Infection 4 - Innate Immune System Flashcards Preview

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Flashcards in Infection 4 - Innate Immune System Deck (33):
1

Name some PHYSICAL barriers against infectious disease:

- Skin
- Mucous membranes (resp/GI/urinary tracts, mouth)
- Bronchial cilia

2

Name some PHYSIOLOGICAL barriers barriers against infectious disease:

- Diarrhoea
- Vomiting
- Coughing
- Sneezing

3

Name some CHEMICAL barriers against infectious disease:

- Stomach acid between pH 1-3
- Stomach pepsin
- Skin pH = 5.5
- Vaginal pH = 4.4
- IgA in tears/saliva/mucous membranes
- Lysozymes in sebum/perspiration/urine
- Mucous
- Beta-defensins on skin and mucous membranes

4

What is the pH of our skin?

pH = 5.5

5

What is the pH in the vagina?

pH = 4.4

6

Where in our bodies do we have normal flora?

- Nasopharynx
- Mouth
- Throat
- Skin
- GI tract
- Vagina

7

How does our normal flora protect us against infectious disease?

- They compete with pathogens for attachments sites and resources
- They produce antimicrobial chemicals

8

Name some bacteria which are commonly part of our normal flora on our skin:

- Staph. aureus
- Staph. epidermis
- Strep. pyogenes
- Cand. albicans
- Clost. perfringens

9

Name some bacteria which are commonly part of our normal flora in our nasopharynx:

- Strep. pneumoniae
- Neis. meningitidis
- Haemophilus spp.

10

Why are diabetics at high risk of infection?

Neuropathy:
- trauma goes unnoticed
- urine retention

High blood glucose
- bacteria thrive in
- deregulates neutrophil synthesis
- decreases complement response and leukocyte adherence

May result in acidosis, which limits immune system

11

Why are asplenic/hyposplenic patients at high risk of infection of encapsulated bacteria?

Spleen is essential for clearing encapsulated bacteria, as produces antibodies against them (IgM, IgG).
Amorphous polysaccharide coat impairs clearance without antibodies.

12

What bacteria should asplenic/hyposplenic patients be vaccinated against?

- Strep. pneumoniae
- Haem. influenza B
- Neis. meningitidis

13

What are the main functions of Macrophages?

- Phagocytosis
- Antigen presentation to T cells
- Produce cytokines and chemokines

14

How does the body respond to the TNF/IL-2/IL-6 released by macrophages?

- Vasodilation
- Increased vascular permeability
- Adhesion molecules stimulated

- Bone marrow activated = neutrophil mobilisation

- Hypothalamus stimulated to increase temperature

Liver produces:
- CRP = release of opsonins
- MBL = activates complement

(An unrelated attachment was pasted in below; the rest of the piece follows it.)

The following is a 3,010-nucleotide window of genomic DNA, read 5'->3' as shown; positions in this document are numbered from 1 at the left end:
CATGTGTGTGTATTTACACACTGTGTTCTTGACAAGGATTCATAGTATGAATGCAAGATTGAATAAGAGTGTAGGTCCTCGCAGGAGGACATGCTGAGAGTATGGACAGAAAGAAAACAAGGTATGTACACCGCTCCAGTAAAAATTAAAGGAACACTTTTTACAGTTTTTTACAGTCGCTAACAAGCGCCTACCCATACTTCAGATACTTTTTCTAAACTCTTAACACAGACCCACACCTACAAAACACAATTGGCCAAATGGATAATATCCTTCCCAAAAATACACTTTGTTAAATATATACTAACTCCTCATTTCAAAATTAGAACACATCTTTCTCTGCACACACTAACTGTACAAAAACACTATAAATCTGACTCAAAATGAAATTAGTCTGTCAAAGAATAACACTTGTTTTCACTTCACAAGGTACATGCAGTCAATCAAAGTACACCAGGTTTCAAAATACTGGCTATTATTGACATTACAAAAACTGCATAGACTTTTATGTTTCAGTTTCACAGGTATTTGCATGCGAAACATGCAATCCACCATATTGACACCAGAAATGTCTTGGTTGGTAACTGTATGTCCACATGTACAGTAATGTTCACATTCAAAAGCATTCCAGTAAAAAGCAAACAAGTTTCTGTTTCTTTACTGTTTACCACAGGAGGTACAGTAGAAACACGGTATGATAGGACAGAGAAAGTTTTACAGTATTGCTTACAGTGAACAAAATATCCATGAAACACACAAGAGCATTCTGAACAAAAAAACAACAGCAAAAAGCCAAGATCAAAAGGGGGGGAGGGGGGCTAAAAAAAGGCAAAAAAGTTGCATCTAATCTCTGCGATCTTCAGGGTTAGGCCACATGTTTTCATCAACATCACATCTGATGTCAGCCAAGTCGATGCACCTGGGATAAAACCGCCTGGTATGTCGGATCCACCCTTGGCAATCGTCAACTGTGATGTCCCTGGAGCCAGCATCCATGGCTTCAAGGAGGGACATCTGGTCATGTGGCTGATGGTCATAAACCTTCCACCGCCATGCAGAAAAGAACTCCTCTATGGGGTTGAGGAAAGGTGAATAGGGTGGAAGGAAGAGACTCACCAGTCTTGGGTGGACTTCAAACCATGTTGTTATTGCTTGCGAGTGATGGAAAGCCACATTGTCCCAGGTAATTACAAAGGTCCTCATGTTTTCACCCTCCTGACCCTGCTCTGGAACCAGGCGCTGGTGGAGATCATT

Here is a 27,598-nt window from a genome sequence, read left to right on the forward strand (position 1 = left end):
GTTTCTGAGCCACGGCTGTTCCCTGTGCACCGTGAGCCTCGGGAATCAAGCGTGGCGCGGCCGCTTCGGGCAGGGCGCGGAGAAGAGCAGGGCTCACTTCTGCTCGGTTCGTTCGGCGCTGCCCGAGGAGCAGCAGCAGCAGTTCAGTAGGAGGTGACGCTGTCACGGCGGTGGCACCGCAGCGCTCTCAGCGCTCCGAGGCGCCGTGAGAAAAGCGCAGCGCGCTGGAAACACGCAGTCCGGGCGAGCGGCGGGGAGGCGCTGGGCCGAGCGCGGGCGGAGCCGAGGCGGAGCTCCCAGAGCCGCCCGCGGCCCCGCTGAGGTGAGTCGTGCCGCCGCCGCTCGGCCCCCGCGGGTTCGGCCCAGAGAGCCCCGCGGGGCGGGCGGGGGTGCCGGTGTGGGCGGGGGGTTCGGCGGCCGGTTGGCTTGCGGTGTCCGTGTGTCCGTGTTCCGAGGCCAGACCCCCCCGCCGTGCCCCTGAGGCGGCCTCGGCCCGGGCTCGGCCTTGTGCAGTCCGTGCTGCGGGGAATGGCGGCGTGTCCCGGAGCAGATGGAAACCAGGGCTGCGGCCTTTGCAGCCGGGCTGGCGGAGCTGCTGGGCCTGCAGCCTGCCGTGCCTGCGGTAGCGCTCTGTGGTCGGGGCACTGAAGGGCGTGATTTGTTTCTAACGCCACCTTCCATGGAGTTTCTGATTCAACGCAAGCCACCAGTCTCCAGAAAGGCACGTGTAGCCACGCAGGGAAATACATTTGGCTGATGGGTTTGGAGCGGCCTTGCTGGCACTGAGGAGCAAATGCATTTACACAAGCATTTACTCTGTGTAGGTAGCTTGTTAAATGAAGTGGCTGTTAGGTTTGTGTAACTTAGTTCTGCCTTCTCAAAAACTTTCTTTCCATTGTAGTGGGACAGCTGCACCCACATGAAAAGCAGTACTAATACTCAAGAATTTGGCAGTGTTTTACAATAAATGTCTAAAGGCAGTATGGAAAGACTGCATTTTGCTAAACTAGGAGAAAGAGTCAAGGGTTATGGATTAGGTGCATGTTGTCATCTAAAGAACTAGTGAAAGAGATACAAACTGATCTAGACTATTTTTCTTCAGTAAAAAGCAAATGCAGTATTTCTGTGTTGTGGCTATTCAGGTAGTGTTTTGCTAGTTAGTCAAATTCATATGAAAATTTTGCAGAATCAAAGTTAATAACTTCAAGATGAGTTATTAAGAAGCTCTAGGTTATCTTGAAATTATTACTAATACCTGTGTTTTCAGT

15

Which immune cell makes up 60% of WBCs in the blood?

Neutrophils

16

What is the main function of neutrophils?

Phagocytose pyogenic bacteria (ie Staph. aureus/pyogenes)

17

Which immune cell has a multi-lobed nucleus?

Neutrophils

18

What are the main functions of eosinophils?

- Phagocytosis of antigen-antibody complexes
- Defence against parasites
- Allergic reactions

19

What is the main function of NK cells?

Induce apoptosis in all abnormal host cells

20

Which immune cells can present antigens to T cells?

- Macrophages/Monocytes
- Dendritic cells
- Langerhans cells
- B cells

21

What does PAMPs stand for?

Pathogen Associated Molecular Patterns

22

What is a Toll-Like Receptor (TLR)?

Pathogen Recognition Receptor, which recognises PAMPs

23

Which TLR recognises the Lipopolysaccharide coat of a gram negative bacteria?

TLR 4

24

Which TLR recognises the lipoproteins and lipoproteins of a gram negative bacteria?

TLR 2

25

Which TLR recognises the peptidoglycan of a gram positive bacteria?

TLR 2

26

Which TLR recognises the lipoteichoic acids of a gram positive bacteria?

TLR 4

27

Which TLR recognises the mannose-rich glycans of all mycobacteria?

TLR 2

28

Which TLR recognises bacterial flagella?

TLR 5

29

How is the complement cascade activated?

1) Binding of MBL to microbe
or
2) Initiated by endotoxins

30

Which complement proteins are responsible for the first stage in the cascade; the recruitment of phagocytes?

C3a
C5a

31

Which complement proteins are responsible for opsonising pathogens?

C3b
C4b

32

Which complement proteins are responsible for forming the membrane attack complex, and killing pathogens?

C5-C9

33

What are the 2 killing mechanisms used in phagocytosis?

1) O2 dependent = respiratory burst
2) O2 independent = lysozyme/lactoferrin/enzymes